Ahh, the NBN. Depending on where you live it’s either lightening fast, or so agonizingly slow that you want to pull your hair out. Well, the good news is you could be entitled to a refund worth hundreds of dollars.
Over the last 15 months the ACCC has been negotiating with internet service providers to offer their customers a refund if warranted.
Telstra, Optus, TPG, iiNet, Internode, Dodo, iPrimus and Commander have each admitted that they likely made false or misleading representations about their connection speeds.
So now the ACCC is “urging” you to contact your retail service provider (RSP) to see if you’re eligible for a refund which, in many cases, is worth a few hundred dollars.
That’s a decent injection to help you pay off your mortgage, bills that have accumulated over Christmas, or even some spending money over the upcoming Easter holidays.
Why you might be entitled to a refund
Ok, so when you signed up to the NBN, the RSP that sold you the plan most likely advertised it with maximum theoretical speeds.
This might have looked something like: “100 megabits per second (Mbps) download and 40 Mbps upload” speeds – aka 100/40.
However, if you’re on a FTTN (fibre-to-the-node) or FTTB (fibre-to-the-building) plan, you probably aren’t getting anywhere near those speeds because there are existing copper lines connecting your building to the NBN network.
Put simply: copper = unreliable connections and slower internet speeds.
It’s mainly FTTP (fibre-to-the-premises) that can really reach the advertised theoretical speeds, as it doesn’t rely on any copper for the internet connection.
You have (unopened) mail
Since November 2017, the RSPs were meant to contact more than 142,000 affected consumers to offer them a range of remedies, such as moving to a lower speed plan of their choice, or exiting their contract and receiving a refund.
However, two in three affected consumers – roughly 100,000 households – have not responded to the letter or email from their RSP.
“They may be eligible for refunds, some in the hundreds of dollars,” says ACCC Acting Chair Mick Keogh.
“The ACCC is urging NBN customers to contact their NBN retailer if they have received a letter or email offer of a remedy, or think they might be entitled to a remedy.”
You might even be entitled to a refund if you’re a new customer, too.
Within four weeks of signing up, RSPs must check their speeds and if the speeds are below those advertised for the plan the consumer chose, the RSP must offer remedy options.
How much you could be refunded
Ok, let’s say back in December 2016 Anne purchased a 100/40 NBN plan from a Telco at a cost of $100 a month.
In December 2017, Anne would have received an email from her Telco advising that her connection was only capable of maximum speeds of 37 Mbps download and 13 Mbps upload.
This means she was unable to receive the full benefit of the 100/40 plan.
In the email that was originally sent, but that Anne missed or overlooked, the Telco offered her the following options:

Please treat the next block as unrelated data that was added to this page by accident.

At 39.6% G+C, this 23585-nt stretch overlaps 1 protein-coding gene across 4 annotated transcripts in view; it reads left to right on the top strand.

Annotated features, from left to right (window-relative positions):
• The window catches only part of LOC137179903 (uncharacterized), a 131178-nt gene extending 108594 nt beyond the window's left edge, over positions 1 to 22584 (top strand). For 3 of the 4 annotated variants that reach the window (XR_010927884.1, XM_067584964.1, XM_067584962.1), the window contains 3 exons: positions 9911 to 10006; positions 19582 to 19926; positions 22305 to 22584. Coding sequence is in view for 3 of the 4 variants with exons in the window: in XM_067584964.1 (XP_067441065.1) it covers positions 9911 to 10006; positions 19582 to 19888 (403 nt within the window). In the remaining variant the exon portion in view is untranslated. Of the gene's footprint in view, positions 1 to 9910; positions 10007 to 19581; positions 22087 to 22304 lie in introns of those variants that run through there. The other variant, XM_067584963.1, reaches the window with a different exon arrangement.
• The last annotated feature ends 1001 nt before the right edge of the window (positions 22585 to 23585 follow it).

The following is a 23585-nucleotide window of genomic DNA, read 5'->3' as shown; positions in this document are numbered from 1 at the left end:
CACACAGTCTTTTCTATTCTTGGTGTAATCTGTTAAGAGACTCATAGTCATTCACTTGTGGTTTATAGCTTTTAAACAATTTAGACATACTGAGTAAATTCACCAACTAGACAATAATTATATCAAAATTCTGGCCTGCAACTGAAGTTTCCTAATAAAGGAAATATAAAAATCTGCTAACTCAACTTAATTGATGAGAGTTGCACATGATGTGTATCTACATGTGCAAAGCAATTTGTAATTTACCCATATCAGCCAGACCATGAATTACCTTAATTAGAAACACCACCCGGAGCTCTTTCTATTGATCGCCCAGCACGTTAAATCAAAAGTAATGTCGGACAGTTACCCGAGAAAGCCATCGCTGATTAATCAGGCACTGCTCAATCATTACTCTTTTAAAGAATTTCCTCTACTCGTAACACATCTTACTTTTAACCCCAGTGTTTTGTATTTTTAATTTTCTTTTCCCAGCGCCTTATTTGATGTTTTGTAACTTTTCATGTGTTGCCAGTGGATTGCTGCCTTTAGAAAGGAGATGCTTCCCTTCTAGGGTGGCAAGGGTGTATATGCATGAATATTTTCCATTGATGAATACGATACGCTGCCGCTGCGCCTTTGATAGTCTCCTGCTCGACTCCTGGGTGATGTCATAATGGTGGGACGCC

Option 1 – Move to a lower plan of her choice, such as a 50/20 or 25/5 plan, and receive a refund of $360.
Option 2 – Exit the plan without cost and receive a refund of $360 for the difference in plan prices.
Option 3 – Remain on her current plan with no refund.
In this example, with a maximum speed of 37 Mbps download, Anne could receive the maximum speed of the 25/5 plan but not the 50/20 plan.
Therefore, Anne is entitled to a refund of $360, which is the difference between a 100/40 Plan and 25/5 Plan ($30 a month) over 12 months.
All she has to do is let her Telco know.
Your next step
This is the simple part. Simply get in contact with your RSP and see if you’re entitled to a refund.
The ACCC is on their case about it so it should be fairly straightforward and the customer service representative will know what you’re referring to.
Disclaimer: The content of this article is general in nature and is presented for informative purposes. It is not intended to constitute financial advice, whether general or personal nor is it intended to imply any recommendation or opinion about a financial product. It does not take into consideration your personal situation and may not be relevant to circumstances. Before taking any action, consider your own particular circumstances and seek professional advice. This content is protected by copyright laws and various other intellectual property laws. It is not to be modified, reproduced or republished without prior written consent.
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Disclaimer: The content of this article is general in nature and is presented for informative purposes. It is not intended to constitute financial advice, whether general or personal nor is it intended to imply any recommendation or opinion about a financial product. It does not take into consideration your personal situation and may not be relevant to circumstances. Before taking any action, consider your own particular circumstances and seek professional advice.